Front Page, Industry News

Storage Wars Canada bids for homegrown viewers

Ursula Stolf had never bet on a storage unit until the day she set foot on the set of Storage Wars Canada.

Now she can’t stop.

“Basically the rule of thumb when you’re buying a (storage) locker is to see your money upfront, but that’s not necessarily the case because things are hidden,” said Stolf. “The feeling is addictive.”

Storage Wars Canada is the latest addition to the ever expanding Storage Wars universe.

It premieres Aug. 29 at 9 p.m. on the Outdoor Life Network (OLN) although Fan Expo participants were given a sneak peek on Saturday.

With established spinoffs of the original series set in both Texas and New York, Claire Freeland, Rogers Media’s director of original programming, knew that it was only a matter of time before the modern-day treasure hunt found its way north of the border.

“We knew our audience would be keen to see it and we knew it would have a broad audience” said Freeland. “It was just a matter of could we cast it?”

A carbon copy of its American counterpart, Storage Wars Canada follows five professional buyers who bid on abandoned, repossessed storage containers in the hopes of reselling their contents for a hefty profit. Along the way, they’ll uncover unique items from grand pianos and rare antiques, to sex toy and riding crops.

But while the series’ tried, tested and true format will remain intact, the show’s distinct cast should help set the Canadian version apart from its predecessors.

With no shortage of applicants for the show, Freeland said it was imperative to find a cast that not only represented the fabric of the storage auction world but that resonated with Canadian audiences and provided a fresh take on the three-year-old franchise.

“The great thing about our cast is that I think they’re just as strong as the U.S. show, but also that they have a built-in chemistry with one another because they know each other from the auction scene,” said Freeland. “We didn’t want to oversaturate the marketplace with too much of the same kind of show.”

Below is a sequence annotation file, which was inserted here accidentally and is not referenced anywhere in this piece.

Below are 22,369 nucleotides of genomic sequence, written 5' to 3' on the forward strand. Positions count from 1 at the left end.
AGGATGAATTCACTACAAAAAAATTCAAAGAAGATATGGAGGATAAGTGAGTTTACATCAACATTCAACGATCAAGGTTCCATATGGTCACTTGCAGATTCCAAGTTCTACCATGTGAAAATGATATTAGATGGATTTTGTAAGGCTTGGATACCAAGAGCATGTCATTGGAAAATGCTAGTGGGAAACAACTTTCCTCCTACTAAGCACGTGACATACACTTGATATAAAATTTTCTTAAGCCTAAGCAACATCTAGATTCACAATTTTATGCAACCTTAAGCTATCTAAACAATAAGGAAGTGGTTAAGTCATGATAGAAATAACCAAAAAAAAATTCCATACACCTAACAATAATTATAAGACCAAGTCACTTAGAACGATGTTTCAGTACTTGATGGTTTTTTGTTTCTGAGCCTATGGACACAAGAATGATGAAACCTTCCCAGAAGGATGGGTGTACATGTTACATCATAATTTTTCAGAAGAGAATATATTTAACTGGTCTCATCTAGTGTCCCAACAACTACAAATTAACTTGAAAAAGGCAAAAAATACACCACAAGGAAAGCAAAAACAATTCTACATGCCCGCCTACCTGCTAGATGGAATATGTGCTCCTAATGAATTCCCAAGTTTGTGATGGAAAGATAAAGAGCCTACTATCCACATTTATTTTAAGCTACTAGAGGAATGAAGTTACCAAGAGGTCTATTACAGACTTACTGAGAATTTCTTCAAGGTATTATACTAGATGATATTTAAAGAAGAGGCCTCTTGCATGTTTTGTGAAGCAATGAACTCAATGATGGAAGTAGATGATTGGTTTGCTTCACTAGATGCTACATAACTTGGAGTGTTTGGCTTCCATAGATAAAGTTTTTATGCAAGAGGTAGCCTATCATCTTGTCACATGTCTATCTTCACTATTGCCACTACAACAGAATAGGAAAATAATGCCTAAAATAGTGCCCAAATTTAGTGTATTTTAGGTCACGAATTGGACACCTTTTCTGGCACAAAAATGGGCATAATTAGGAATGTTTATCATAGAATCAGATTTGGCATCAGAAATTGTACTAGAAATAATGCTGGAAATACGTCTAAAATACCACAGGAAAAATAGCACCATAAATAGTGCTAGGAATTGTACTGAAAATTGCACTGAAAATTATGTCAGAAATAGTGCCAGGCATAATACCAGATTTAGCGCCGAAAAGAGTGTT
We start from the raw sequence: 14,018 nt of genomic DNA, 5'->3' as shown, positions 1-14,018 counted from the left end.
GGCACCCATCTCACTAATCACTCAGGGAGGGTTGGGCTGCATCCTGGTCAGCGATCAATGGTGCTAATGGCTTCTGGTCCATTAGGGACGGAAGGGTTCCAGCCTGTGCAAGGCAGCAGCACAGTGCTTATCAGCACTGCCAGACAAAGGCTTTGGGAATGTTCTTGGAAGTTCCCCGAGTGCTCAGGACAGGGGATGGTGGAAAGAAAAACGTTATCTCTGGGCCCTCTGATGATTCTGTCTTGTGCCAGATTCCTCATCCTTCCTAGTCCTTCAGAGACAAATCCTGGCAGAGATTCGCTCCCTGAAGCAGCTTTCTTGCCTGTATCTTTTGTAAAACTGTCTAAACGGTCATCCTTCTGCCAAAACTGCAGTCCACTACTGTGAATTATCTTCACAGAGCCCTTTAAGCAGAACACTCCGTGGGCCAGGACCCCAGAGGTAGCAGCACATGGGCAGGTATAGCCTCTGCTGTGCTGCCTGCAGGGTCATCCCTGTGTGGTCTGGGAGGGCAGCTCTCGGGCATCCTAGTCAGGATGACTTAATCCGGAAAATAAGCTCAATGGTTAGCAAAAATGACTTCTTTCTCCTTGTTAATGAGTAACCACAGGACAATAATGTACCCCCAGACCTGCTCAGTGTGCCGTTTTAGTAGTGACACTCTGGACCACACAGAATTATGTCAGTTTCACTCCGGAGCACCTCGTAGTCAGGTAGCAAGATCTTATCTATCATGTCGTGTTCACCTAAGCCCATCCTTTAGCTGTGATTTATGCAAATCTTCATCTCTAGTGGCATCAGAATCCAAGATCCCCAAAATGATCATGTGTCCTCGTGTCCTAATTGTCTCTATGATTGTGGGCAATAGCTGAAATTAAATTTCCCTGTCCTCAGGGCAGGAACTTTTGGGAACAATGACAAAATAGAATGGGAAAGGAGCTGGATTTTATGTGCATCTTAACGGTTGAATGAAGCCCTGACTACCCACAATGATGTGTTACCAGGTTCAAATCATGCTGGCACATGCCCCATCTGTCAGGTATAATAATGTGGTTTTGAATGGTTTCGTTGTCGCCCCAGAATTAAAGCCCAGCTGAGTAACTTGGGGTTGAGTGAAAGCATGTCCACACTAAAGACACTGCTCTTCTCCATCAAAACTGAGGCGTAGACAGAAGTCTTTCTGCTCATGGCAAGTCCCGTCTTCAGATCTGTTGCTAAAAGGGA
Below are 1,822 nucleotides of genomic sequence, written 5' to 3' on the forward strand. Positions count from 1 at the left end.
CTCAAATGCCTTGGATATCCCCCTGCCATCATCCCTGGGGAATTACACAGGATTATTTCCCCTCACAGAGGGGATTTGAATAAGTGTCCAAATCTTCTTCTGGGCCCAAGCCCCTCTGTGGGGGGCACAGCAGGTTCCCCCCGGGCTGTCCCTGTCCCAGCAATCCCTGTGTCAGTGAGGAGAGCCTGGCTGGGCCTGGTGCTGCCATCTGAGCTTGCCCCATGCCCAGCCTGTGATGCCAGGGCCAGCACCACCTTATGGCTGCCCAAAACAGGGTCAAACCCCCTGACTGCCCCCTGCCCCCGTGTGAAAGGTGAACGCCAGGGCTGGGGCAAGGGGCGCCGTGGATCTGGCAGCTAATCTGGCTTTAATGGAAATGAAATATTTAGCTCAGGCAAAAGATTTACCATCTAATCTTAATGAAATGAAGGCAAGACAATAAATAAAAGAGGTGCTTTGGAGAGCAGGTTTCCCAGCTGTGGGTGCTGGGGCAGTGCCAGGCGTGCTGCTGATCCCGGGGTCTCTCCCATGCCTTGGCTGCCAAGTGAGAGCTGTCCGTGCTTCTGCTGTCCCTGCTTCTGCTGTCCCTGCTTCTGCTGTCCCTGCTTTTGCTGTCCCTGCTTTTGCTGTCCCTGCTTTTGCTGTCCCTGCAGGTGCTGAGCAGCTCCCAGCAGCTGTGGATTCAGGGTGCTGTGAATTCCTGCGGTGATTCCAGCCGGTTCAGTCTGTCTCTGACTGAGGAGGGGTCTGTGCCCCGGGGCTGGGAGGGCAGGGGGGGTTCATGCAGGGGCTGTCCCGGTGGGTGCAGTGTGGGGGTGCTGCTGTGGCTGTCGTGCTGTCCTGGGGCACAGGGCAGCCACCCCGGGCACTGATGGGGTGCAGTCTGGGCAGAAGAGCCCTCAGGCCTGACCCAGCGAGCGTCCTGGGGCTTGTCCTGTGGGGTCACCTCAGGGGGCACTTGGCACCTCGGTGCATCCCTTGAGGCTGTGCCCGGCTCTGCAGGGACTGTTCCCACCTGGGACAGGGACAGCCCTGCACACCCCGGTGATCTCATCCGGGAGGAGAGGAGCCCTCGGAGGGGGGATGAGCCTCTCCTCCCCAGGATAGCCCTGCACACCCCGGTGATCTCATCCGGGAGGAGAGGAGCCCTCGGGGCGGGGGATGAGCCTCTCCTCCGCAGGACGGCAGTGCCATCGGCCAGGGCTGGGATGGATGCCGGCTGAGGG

Over the 36-episode first season of Storage Wars Canada, viewers will get to live vicariously through its seven characters as they travel to auctions across Ontario. Besides Stolf, they include self-taught auctioneer Don Reinhart; veteran bidders Cindy Hayden and Rick Coffill; father-and-son duo Paul and Bogart Kenny, and quick-witted Roy Dirnbeck.

“Whether you love them or you love hating them you still feel invested in the outcome of their journey,” said Freeland.

Aptly titled “Northern Lights. Northern Frights,” the series’ first episode takes place at a storage locker facility in Aurora and serves as more of an introduction to the lives of its characters than anything else: something crucial for a reality show whose success hinges on whether audiences build relationships with its characters.

“Our take on Storage Wars is definitely a bit more intimate in that you get to know the characters a bit more,” said Stolf. “Although (people say) the original Storage Wars is the best, I really think that we took what they did and put our Canadian twist on it.”

Storage Wars Canada may be more appropriately titled Storage Wars GTA as the entire cast comes from various parts of the Greater Toronto Area.

Freeland admits that for now all of the show’s episodes will take place within Ontario, but they could eventually travel across the country if they run out of auctions to attend.

“There’s no shortage of auctions taking place here right now,” said Freeland. “This is uncharted territory at this point.”

Despite the show’s lack of national focus, the thrills of watching characters dig through another person’s trash in the hopes of finding rare and valuable items should make Storage Wars Canada just as successful as its American counterparts.

“The thing with these formats is you don’t want to tinker for the sake of tinkering” said Freeland. “There’s no constructed element, our cameras just roll.”

Source: Toronto Star

Leave a Reply

Your email address will not be published. Required fields are marked *

You may use these HTML tags and attributes: <a href="" title=""> <abbr title=""> <acronym title=""> <b> <blockquote cite=""> <cite> <code> <del datetime=""> <em> <i> <q cite=""> <strike> <strong>

Front Page, Industry News